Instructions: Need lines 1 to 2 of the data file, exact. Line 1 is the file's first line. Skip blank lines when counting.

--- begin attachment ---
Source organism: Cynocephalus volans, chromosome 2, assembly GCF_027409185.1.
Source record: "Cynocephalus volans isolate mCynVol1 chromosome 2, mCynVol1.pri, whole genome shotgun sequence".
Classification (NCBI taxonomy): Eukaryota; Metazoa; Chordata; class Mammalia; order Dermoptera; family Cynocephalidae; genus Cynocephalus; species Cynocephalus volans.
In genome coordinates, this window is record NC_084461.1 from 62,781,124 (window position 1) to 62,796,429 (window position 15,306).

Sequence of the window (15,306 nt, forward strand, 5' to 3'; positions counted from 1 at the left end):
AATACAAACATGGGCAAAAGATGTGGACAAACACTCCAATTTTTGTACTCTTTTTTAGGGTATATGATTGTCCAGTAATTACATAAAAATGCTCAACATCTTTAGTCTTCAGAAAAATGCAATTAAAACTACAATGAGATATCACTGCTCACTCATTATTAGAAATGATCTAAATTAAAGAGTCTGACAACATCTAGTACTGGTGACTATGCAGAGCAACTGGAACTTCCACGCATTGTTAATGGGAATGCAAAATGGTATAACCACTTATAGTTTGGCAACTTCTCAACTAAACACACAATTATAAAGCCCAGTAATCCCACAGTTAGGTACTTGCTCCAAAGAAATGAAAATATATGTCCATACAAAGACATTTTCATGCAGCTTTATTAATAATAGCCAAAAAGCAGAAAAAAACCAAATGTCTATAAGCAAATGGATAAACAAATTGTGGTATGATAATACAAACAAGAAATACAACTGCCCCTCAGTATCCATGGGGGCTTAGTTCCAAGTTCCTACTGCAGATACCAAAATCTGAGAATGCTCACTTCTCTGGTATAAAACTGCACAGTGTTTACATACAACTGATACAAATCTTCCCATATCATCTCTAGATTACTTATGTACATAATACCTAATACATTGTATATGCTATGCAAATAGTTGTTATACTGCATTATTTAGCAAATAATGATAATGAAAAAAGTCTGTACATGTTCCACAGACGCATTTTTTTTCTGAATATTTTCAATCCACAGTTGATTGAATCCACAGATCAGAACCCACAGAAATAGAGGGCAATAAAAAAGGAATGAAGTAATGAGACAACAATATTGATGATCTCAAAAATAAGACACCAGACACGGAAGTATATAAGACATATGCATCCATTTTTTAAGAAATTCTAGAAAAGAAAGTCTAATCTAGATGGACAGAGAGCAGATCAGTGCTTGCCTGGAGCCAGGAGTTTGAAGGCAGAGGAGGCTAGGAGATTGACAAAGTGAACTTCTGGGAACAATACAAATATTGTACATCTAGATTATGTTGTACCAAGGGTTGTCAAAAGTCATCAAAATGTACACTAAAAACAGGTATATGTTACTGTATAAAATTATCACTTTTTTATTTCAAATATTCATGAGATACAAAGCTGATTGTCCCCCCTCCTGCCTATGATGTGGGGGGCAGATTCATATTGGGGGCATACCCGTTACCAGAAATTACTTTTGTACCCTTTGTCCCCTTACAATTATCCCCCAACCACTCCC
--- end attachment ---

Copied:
Source organism: Cynocephalus volans, chromosome 2, assembly GCF_027409185.1.
Source record: "Cynocephalus volans isolate mCynVol1 chromosome 2, mCynVol1.pri, whole genome shotgun sequence".